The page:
PHOTO COURTESY OF GARRY KESSLER
Pine grosbeaks are unusual winter visitors to Westborough. This pine grosbeak has flecks of fruit on its beak from plunging it into crabapples to eat the seeds inside. A small flock of female and juvenile pine grosbeaks, all colored like this bird, has been feasting in ornamental crabapple trees in Westborough.
February 8, 2013, Page B4
By Annie Reid
Westborough Community Land Trust
Pine grosbeaks come to Westborough
Traditionally called the Hunger Moon or the Wolf Moon, January’s full moon was shining brightly around the time of our recent cold snap, so it was in keeping with the season to see hungry birds wolfing down dried fruit. Robins descended on sumacs, eating up their small hard berries, and pine grosbeaks visiting from the north feasted on ornamental crabapples in local parking lots.
Even in winter, robins are a common sight in Westborough, but pine grosbeaks (Pinicola enucleator) are pretty unusual. Pine grosbeaks do well in the cold and typically live year-round in the northern forests of Canada and northern Maine. They’re about the same size as robins.
What are pine grosbeaks doing here? They’ve come to eat. Like certain other northern birds, they occasionally move south in large numbers. They do so in years when their usual winter foods are scarce. Different northern birds eat different things, so they all don’t necessarily show up here in the same year. But this winter, several kinds of northern birds have appeared in our area. The reason may be last year’s widespread drought in Canada, which led to scanty seed crops in different kinds of trees and shrubs.
Even so, pine grosbeaks are infrequent visitors. The last time many of them came to the Worcester area was five years ago, during the winter of 2007-2008.
Another way to look at it is that they’re here courtesy of human commercial development. Without the ornamental crabapple trees lining our parking lots, we might not see pine grosbeaks in Westborough. They’d still come south in a year like this one, but they’d probably go somewhere else.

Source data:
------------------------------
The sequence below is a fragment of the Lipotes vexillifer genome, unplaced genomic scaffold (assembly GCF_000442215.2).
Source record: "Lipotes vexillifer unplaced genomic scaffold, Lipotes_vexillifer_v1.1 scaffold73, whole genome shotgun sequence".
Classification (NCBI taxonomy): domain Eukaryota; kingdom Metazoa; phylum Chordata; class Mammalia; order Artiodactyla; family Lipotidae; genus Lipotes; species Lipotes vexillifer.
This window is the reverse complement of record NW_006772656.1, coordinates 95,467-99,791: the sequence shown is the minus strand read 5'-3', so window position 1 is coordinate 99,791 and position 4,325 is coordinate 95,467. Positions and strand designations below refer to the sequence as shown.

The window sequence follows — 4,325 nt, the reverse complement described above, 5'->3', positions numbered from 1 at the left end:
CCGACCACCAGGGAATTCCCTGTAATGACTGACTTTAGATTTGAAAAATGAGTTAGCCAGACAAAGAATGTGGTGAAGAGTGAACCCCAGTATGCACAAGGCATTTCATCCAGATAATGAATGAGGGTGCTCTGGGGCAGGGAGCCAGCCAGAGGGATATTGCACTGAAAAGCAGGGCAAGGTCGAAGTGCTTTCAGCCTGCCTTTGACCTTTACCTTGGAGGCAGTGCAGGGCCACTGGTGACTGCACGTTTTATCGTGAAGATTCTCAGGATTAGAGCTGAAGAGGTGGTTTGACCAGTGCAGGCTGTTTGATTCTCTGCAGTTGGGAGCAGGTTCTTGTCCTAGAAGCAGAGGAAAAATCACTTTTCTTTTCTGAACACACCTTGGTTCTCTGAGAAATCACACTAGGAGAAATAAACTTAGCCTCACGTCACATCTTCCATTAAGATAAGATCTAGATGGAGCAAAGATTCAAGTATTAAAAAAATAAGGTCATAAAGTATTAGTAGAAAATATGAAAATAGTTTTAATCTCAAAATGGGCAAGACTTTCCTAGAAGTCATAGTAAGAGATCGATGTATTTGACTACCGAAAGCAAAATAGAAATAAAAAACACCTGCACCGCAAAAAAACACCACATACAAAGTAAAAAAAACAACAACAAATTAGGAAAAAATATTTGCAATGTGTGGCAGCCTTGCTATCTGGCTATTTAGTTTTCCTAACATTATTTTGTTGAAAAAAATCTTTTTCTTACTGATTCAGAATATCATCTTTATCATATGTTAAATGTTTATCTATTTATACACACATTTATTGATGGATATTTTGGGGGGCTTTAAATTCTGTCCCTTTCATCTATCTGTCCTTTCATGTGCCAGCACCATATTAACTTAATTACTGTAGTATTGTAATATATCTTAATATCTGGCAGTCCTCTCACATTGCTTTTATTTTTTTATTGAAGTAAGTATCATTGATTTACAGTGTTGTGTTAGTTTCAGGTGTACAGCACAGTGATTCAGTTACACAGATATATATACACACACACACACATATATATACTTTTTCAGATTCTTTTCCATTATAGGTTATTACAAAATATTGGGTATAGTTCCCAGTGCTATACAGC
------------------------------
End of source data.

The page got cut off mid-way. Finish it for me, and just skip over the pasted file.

Pine grosbeaks are named for their big beaks and the pine, spruce, and fir forests where they live up north. They use their heavy, cone-shaped beaks to crush seeds and clip buds off branches.
Why are these seed-eaters going after fruit? They seem to be gobbling down crabapples, but a closer look will show you that they’re eating the seeds inside, not the flesh of the fruit. They plunge their beaks into the crabapples hanging on trees and take only the seeds. You can often see a tell-tale mess of fruit on their beaks and faces. These birds also leave bits of uneaten fruit hanging from stems on the trees.
Pine grosbeaks eat in the same manner when they devour one of their favorite wild foods, the red fruits of mountain-ash trees. A few of these trees grow in our area, usually planted as ornamentals.
So keep your eye out for pine grosbeaks in local crabapple trees. These birds like each other’s company, so they tend to stick together in small flocks. They often hang around a good fruit tree until its bounty is gone.
The pine grosbeaks visiting our area so far this year are mostly females and juveniles (which look very much like adult females). They’re gray with two white wing bars and golden-yellow or slightly rust-colored heads and rumps.
Males are scarce in our area this year. They’re not hard to spot if they’re around, as they were back in 2008. They’re more colorful than females and juveniles. Males are red and gray instead of yellow and gray.
If you spot a tree full of pine grosbeaks, you might find that the birds seem relatively tame. They’re not easily disturbed. Sometimes you can almost walk right up to them.
These visitors from the north are finches. Like the goldfinches we commonly see, they have a bouncy or bounding flight.
How long will they stay? They’ll probably only be in Westborough as long as the crabapples last, but they might remain in the area through March. They’ll eventually return to the north, where they nest in pine forests. During the breeding season, both males and females develop pouches in the floor of their mouth for carrying food to their young.
If you were to travel to parts of northern Europe, such as Sweden, Norway, Finland, or to Siberia, you might see pine grosbeaks there, too, where the forests are similar to those in Canada.
As you watch for pine grosbeaks, you may notice other birds eating dried fruit. Robins and cedar waxwings often clean up the last of the fall fruits as winter wears on.
Happily for us, spring is almost right around the corner. Groundhog Day, on February 2, marked the half-way point between the beginning of winter and the beginning of spring, but in many ways, spring begins in February as the natural world begins to stir. Watch for the signs – great horned owls nesting, red-tailed hawks pairing up, squirrels chasing one another, skunks leaving their burrows to search for mates around Valentine’s Day – and listen for a little bit of birdsong. Enjoy!